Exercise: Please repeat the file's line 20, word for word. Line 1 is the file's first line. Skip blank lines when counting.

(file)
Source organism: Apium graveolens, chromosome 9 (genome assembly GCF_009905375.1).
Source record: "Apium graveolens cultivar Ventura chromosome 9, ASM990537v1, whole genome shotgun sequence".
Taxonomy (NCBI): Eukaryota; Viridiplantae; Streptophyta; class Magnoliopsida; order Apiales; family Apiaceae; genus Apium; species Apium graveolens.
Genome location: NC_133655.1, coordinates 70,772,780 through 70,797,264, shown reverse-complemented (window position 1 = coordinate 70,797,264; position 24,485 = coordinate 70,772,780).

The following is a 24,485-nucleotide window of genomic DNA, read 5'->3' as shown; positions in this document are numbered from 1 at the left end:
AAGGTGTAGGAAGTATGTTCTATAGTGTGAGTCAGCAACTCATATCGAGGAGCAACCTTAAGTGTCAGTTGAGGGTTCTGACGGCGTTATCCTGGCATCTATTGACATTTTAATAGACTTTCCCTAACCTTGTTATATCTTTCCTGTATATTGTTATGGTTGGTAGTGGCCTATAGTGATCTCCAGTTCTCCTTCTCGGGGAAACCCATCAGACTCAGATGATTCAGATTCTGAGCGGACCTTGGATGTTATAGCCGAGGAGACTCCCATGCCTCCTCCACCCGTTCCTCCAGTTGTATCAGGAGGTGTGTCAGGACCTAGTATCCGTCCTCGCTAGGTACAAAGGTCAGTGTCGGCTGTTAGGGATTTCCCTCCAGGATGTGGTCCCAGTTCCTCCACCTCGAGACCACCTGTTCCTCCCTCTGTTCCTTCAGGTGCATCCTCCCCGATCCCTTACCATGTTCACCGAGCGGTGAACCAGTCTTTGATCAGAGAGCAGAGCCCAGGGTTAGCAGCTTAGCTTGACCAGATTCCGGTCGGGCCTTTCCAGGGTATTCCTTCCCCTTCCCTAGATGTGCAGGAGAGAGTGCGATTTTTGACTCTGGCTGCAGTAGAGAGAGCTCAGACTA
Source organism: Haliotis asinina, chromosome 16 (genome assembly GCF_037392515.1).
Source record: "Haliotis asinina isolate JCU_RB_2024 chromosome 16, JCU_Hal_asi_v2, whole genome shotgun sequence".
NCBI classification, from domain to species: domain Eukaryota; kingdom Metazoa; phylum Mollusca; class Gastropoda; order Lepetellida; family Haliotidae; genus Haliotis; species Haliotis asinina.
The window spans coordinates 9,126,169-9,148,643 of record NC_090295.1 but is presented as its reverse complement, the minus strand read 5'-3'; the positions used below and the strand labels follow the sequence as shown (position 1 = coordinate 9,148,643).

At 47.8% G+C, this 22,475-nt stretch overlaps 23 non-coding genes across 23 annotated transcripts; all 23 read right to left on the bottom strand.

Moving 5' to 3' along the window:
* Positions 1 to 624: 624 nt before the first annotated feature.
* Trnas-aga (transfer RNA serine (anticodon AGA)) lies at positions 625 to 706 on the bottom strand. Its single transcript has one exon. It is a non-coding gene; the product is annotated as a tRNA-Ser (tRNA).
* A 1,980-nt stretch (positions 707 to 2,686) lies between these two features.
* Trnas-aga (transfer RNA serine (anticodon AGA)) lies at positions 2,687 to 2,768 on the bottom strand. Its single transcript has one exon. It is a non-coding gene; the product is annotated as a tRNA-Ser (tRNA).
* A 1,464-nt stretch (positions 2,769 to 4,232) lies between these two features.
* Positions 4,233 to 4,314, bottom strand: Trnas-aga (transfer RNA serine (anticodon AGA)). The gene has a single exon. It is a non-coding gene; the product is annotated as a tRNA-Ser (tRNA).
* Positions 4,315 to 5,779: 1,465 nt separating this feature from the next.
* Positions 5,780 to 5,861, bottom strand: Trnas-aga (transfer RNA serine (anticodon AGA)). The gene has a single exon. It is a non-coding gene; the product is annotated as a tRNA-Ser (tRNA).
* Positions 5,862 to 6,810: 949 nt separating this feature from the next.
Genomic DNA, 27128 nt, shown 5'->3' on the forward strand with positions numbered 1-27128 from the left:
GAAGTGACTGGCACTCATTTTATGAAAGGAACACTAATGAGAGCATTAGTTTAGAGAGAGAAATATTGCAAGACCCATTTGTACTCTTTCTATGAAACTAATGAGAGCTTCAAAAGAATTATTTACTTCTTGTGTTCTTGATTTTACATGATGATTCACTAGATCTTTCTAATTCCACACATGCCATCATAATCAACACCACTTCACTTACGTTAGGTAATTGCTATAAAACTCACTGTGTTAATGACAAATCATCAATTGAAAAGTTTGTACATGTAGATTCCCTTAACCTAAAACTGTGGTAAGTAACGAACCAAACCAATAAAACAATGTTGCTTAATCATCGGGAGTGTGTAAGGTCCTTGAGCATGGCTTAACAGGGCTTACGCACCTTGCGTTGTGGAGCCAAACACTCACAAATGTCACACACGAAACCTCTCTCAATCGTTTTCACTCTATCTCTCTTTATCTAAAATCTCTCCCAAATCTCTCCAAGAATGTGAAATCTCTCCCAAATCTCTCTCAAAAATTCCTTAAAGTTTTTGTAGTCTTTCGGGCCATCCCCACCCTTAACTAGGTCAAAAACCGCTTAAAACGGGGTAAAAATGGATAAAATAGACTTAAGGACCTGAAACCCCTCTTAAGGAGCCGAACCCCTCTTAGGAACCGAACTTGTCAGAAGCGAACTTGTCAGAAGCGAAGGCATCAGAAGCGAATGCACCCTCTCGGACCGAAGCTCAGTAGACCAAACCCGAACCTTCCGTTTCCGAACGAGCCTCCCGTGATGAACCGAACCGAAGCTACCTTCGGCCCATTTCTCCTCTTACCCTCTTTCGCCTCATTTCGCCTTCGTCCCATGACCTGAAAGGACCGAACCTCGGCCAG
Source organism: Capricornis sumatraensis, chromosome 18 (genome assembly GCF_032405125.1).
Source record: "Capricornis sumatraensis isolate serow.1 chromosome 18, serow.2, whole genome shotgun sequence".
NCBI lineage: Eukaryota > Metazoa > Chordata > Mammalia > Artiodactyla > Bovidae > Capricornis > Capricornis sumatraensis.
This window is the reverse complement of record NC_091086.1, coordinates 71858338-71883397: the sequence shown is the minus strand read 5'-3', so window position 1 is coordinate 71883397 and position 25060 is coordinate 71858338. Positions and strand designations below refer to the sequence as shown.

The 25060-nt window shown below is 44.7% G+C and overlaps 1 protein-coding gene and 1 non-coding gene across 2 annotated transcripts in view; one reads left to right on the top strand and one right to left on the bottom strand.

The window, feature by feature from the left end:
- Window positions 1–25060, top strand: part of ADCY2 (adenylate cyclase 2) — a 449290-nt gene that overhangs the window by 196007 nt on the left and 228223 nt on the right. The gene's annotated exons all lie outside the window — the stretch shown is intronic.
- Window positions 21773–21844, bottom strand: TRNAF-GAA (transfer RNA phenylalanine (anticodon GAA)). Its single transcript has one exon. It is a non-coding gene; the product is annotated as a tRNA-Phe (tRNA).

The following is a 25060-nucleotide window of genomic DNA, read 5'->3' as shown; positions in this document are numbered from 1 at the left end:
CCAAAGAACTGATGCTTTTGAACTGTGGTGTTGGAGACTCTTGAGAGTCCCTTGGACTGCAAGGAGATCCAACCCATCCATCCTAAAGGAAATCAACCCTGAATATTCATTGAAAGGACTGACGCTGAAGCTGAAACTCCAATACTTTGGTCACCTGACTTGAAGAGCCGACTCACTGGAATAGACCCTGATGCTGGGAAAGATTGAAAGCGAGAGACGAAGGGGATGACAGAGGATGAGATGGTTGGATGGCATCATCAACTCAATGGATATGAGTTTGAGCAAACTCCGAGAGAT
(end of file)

* Positions 5,780 to 5,861, bottom strand: Trnas-aga (transfer RNA serine (anticodon AGA)). The gene has a single exon. It is a non-coding gene; the product is annotated as a tRNA-Ser (tRNA).